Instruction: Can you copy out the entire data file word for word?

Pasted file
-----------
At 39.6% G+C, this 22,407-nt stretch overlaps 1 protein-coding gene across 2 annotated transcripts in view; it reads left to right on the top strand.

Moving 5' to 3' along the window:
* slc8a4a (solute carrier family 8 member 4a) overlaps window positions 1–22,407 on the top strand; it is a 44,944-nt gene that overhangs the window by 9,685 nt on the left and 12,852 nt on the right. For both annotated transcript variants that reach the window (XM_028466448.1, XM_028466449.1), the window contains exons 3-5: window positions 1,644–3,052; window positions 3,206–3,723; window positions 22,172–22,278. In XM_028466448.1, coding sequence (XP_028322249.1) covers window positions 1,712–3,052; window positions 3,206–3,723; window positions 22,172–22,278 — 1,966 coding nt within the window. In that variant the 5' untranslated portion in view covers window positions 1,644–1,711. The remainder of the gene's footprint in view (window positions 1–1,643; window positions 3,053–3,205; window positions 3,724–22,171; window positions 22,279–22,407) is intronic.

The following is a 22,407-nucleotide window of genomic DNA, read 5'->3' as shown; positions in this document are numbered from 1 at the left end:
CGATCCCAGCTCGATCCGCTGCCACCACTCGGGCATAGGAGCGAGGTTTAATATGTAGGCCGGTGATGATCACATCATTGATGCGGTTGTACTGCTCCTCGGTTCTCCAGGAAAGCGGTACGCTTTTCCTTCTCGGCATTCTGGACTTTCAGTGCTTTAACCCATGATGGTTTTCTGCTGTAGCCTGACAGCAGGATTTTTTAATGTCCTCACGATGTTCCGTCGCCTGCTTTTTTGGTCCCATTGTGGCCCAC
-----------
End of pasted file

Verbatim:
At 39.6% G+C, this 22,407-nt stretch overlaps 1 protein-coding gene across 2 annotated transcripts in view; it reads left to right on the top strand.

Moving 5' to 3' along the window:
* slc8a4a (solute carrier family 8 member 4a) overlaps window positions 1–22,407 on the top strand; it is a 44,944-nt gene that overhangs the window by 9,685 nt on the left and 12,852 nt on the right. For both annotated transcript variants that reach the window (XM_028466448.1, XM_028466449.1), the window contains exons 3-5: window positions 1,644–3,052; window positions 3,206–3,723; window positions 22,172–22,278. In XM_028466448.1, coding sequence (XP_028322249.1) covers window positions 1,712–3,052; window positions 3,206–3,723; window positions 22,172–22,278 — 1,966 coding nt within the window. In that variant the 5' untranslated portion in view covers window positions 1,644–1,711. The remainder of the gene's footprint in view (window positions 1–1,643; window positions 3,053–3,205; window positions 3,724–22,171; window positions 22,279–22,407) is intronic.

The following is a 22,407-nucleotide window of genomic DNA, read 5'->3' as shown; positions in this document are numbered from 1 at the left end:
CGATCCCAGCTCGATCCGCTGCCACCACTCGGGCATAGGAGCGAGGTTTAATATGTAGGCCGGTGATGATCACATCATTGATGCGGTTGTACTGCTCCTCGGTTCTCCAGGAAAGCGGTACGCTTTTCCTTCTCGGCATTCTGGACTTTCAGTGCTTTAACCCATGATGGTTTTCTGCTGTAGCCTGACAGCAGGATTTTTTAATGTCCTCACGATGTTCCGTCGCCTGCTTTTTTGGTCCCATTGTGGCCCAC